countries of the Commonwealth, is whether, they are
on the brink of a creative explosion that would prove
a magnet for thousands of artists, painters, intellectuals,
entrepreneurs, scientists and policy-makers.
Indeed, the challenge for these cities is what must
be done to ensure that we use the advantage of modern
technology to attract new generations of businesspeople,
thinkers, politicians, community workers and trade unionists;
and together with them form durable partnerships that
are mutually beneficial so that our cities, like New
York of the 19th Century, begin to develop into classic,
creative and prosperous centres that would become the
locomotives of economic growth for our entire countries.
This, I believe, is the challenge of this important
conference. We must, at the end of this gathering, be
able to assist one another with practical ideas and
plans that will take our cities on the path of development
I am sure we will do this conscious of the challenges
imposed on all of us by an ever-changing world, driven
by modern technology that has reshaped the material
basis of our societies and ensured that we become interdependent.
Accordingly, the Service Partnerships that we are talking
about take place in a context of new dynamic forms of
relationships between the state, economy and society.
Because there is interdependence between the state,
economy and society, we need policies, at all spheres
of government, that would ensure that we conduct our
affairs in a democratic, stable and predictable environment
- a situation that would create a strong base for economic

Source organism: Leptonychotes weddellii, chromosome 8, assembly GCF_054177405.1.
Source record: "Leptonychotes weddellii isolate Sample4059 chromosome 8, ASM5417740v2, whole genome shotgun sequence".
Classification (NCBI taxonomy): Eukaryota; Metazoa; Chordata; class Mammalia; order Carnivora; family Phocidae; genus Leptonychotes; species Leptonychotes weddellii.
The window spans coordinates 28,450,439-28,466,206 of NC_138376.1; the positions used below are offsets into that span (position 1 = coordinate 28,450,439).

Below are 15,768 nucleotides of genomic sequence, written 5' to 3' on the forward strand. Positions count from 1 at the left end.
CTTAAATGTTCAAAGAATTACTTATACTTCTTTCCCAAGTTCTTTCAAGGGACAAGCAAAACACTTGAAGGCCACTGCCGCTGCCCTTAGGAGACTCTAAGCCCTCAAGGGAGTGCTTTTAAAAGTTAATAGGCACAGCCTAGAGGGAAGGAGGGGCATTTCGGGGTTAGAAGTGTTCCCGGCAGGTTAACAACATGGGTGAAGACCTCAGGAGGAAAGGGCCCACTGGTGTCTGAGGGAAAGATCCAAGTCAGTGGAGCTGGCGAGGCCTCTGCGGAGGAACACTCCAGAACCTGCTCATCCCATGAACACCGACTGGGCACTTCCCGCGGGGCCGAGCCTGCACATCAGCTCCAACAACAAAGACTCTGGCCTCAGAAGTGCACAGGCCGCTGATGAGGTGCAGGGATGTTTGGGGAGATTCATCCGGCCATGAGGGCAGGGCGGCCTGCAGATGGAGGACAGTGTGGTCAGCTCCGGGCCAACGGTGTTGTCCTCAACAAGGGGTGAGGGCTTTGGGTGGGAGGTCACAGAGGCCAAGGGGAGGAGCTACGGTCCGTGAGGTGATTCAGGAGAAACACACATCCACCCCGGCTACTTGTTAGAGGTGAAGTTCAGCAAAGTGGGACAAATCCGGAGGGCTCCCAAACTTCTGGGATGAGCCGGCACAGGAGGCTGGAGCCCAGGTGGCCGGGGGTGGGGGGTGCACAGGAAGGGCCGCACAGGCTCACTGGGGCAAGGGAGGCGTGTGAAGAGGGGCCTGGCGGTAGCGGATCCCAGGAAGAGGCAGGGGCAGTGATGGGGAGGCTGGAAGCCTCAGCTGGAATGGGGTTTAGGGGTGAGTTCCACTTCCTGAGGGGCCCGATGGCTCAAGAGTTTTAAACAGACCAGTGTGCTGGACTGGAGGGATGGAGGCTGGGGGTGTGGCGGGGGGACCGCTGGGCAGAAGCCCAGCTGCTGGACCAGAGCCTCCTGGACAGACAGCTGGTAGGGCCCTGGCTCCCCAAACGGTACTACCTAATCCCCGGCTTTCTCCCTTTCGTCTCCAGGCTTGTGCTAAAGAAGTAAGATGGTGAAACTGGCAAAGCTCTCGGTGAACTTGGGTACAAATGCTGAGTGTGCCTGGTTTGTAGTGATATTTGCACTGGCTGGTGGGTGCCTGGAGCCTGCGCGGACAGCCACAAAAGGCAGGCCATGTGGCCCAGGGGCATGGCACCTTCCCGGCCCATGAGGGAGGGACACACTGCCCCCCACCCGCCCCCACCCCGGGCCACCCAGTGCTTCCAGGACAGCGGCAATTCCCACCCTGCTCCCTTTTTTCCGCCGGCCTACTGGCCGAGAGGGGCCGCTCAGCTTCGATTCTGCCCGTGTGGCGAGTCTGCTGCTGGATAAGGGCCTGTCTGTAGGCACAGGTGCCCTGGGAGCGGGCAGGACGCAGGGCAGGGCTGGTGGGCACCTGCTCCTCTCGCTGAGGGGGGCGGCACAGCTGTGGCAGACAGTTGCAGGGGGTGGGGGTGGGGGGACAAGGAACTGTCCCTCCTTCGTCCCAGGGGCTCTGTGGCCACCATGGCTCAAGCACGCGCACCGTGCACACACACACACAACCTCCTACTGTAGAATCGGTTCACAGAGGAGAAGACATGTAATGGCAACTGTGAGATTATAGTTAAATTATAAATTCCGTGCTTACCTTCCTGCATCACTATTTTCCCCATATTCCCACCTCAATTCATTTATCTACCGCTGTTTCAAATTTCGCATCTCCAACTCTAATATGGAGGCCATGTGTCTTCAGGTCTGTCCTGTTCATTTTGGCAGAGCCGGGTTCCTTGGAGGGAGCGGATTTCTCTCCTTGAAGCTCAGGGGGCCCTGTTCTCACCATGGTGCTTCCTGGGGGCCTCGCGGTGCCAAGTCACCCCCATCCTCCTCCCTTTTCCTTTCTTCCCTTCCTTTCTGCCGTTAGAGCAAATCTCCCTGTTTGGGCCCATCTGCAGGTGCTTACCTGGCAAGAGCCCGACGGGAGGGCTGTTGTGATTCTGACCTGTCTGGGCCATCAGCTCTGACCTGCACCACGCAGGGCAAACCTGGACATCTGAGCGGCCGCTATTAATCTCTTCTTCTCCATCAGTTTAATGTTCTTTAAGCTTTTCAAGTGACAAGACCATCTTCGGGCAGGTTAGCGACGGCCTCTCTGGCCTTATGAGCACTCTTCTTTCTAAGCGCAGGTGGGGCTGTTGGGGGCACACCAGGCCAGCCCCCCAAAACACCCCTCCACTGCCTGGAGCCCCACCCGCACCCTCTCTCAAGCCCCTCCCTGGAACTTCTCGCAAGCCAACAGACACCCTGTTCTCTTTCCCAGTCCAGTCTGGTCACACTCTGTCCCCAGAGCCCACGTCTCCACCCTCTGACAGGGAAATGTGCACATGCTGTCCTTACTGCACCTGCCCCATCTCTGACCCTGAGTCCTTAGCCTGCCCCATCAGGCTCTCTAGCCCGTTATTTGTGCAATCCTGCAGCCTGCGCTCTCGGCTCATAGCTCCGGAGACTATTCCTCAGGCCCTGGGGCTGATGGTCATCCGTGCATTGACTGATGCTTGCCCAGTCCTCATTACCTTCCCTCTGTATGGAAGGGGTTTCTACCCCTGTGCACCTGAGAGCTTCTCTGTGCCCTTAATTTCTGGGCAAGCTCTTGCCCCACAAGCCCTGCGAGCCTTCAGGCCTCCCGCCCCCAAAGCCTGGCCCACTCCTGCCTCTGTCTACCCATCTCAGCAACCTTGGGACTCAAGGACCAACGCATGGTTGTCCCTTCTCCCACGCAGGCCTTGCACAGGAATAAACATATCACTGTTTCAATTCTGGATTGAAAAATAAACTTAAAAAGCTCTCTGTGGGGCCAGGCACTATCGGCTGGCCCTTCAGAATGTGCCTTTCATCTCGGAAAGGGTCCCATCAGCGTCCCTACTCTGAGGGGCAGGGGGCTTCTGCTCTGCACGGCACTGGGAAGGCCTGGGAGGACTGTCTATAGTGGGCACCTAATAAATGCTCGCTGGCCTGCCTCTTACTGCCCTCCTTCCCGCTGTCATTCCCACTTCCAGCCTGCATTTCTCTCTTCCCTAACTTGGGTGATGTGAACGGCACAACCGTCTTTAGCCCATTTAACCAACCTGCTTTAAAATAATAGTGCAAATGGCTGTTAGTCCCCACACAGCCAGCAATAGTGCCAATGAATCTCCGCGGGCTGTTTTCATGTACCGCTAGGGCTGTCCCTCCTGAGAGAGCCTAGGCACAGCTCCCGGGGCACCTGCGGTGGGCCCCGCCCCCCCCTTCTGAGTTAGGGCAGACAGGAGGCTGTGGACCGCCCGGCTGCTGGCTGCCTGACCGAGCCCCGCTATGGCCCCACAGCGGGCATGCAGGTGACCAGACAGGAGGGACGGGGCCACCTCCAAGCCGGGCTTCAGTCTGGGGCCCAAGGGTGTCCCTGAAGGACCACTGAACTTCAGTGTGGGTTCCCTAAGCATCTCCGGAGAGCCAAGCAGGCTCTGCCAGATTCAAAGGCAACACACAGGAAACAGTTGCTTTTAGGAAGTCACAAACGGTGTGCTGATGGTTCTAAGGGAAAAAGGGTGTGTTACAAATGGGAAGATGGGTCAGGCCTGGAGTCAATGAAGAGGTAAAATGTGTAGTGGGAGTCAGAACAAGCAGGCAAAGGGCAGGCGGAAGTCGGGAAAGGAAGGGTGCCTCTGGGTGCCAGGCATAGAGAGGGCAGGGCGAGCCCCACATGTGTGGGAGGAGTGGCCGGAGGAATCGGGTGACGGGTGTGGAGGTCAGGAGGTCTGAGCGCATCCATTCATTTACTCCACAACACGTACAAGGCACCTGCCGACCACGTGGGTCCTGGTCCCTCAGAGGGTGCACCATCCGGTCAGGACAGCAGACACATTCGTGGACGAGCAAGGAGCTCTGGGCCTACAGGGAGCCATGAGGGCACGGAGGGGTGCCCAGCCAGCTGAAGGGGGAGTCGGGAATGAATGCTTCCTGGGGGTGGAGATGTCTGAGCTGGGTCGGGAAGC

development and the flourishing of business.
Clearly, this will have a positive impact on the local
government level and help to bring about the critical
developmental outcomes of local economic development;
integrated cities, towns and settlements; the provision
of basic services and infrastructure; and community
Undoubtedly, for service partnerships to work, there
should be a clear and predictable national regulatory
regime. There should also be a transparent and public
process of engaging all stakeholders, including communities,
when considering various service delivery options such
as service delivery partnerships.
The strategic outcome of this conference should also
be informed by some of the critical decisions on development
that the international community has already taken.
In this regard, we will all remember that in the year
2000 the United Nations agreed on a far-reaching accord
on poverty eradication and development when it adopted
the Millennium Development Goals. Last year, the international
community gathered at the Johannesburg World Summit
on Sustainable Development and agreed on key targets
for sustainable development for the 21st century.
I believe that this conference should, among other
things, look at some of the resolutions of these gatherings
and their relevance to the challenges that face us in
our work at the local government level.
The following are among the tasks on poverty eradication,
which could be taken further at the local government
Develop national programmes for sustainable development
and local and community development. These programmes
should help to increase access of poor people to productive
resources, public services and institutions, in particular
land, water, employmenpportunities, credit, education
Promote women's equal access to resources, and improve
the status, health and economic welfare of women and
girls through their full and equal access to economic
opportunity, land, credit, education and health-care
Deliver basic health services for all and reduce environmental
health threats, taking into account the special needs
Build basic infrastructure, diversify the economy and
improve the transportation and access to markets of